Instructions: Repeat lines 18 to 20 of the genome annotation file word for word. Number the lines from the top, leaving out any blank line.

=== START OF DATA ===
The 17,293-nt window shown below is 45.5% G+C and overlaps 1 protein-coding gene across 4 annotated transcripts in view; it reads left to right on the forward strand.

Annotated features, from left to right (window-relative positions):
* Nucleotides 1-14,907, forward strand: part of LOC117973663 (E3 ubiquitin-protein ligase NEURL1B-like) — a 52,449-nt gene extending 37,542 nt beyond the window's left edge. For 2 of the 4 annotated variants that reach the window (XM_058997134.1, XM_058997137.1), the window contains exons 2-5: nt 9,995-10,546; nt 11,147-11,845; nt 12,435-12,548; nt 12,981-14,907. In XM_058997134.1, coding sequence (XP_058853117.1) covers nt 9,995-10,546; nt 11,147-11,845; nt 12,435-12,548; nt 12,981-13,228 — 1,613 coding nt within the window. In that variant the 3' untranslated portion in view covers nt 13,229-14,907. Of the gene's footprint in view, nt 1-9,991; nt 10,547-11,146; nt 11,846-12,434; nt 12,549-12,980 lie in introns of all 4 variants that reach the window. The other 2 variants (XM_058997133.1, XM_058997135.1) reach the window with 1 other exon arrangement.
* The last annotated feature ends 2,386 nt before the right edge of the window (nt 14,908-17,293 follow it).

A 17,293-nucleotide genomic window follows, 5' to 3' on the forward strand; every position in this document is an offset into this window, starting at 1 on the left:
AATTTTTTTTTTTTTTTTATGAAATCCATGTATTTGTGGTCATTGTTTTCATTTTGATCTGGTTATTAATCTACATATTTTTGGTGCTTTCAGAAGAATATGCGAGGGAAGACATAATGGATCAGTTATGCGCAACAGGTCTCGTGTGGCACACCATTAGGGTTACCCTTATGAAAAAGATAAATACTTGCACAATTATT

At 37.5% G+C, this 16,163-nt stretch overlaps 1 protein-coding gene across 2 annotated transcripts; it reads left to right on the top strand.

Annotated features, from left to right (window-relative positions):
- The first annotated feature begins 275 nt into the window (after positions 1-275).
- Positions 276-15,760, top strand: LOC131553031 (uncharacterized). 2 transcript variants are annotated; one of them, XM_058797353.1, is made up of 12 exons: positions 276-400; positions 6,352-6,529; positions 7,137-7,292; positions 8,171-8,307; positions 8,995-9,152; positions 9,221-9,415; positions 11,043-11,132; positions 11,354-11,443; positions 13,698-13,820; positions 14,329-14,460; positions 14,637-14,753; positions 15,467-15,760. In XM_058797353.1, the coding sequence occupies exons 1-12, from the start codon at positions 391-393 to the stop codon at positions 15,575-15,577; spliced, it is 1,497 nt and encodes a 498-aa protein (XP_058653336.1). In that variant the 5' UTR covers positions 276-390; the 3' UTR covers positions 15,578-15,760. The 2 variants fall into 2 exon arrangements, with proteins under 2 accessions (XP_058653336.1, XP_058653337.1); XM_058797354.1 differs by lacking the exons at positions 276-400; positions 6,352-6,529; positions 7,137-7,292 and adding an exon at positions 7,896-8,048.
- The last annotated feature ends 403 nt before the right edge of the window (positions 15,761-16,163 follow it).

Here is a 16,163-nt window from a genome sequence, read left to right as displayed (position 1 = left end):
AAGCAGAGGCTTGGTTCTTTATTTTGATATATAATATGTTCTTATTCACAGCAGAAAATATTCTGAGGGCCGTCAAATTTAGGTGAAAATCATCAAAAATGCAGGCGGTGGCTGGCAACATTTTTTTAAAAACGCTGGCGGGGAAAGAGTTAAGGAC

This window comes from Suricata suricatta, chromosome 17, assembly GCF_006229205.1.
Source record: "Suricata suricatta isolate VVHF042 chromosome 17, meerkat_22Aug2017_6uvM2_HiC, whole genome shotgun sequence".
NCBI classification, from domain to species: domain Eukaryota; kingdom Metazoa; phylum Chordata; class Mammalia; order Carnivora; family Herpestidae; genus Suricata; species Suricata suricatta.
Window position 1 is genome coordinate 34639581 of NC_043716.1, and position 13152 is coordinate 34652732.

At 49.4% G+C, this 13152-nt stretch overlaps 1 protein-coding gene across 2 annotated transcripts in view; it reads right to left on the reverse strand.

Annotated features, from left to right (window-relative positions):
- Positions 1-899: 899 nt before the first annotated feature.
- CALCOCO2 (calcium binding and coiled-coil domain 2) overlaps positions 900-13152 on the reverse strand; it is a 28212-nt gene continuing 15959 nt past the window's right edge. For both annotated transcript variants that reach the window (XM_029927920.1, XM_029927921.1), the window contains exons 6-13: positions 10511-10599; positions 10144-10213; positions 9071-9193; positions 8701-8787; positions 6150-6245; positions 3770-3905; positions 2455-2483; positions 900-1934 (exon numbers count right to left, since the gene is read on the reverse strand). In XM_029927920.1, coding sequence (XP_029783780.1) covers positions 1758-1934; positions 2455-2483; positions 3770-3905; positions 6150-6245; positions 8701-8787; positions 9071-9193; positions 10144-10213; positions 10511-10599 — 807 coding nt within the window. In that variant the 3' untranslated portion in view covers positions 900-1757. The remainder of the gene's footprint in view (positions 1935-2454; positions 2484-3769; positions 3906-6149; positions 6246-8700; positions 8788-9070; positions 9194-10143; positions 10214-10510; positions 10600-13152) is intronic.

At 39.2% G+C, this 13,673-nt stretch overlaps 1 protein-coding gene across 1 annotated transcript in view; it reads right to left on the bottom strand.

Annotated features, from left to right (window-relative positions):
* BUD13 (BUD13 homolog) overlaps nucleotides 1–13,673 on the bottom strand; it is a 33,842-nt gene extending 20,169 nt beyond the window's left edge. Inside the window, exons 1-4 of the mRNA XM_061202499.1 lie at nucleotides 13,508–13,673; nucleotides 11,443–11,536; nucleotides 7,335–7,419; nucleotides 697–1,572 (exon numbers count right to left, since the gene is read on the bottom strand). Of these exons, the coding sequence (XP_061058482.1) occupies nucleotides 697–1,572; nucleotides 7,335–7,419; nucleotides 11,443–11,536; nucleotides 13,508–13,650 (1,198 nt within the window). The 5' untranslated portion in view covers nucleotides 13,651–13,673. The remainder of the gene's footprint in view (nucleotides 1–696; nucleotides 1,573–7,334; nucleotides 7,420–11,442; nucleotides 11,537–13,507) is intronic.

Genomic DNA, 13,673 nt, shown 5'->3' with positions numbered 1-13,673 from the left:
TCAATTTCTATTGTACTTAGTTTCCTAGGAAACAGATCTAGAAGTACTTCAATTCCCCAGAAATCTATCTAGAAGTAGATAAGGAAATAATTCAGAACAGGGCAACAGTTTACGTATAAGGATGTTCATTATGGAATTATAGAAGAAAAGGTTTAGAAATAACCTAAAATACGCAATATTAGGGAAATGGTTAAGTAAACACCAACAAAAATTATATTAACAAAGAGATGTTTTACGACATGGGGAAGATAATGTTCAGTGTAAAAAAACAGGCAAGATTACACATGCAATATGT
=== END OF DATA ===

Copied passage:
At 49.4% G+C, this 13152-nt stretch overlaps 1 protein-coding gene across 2 annotated transcripts in view; it reads right to left on the reverse strand.

Annotated features, from left to right (window-relative positions):
- Positions 1-899: 899 nt before the first annotated feature.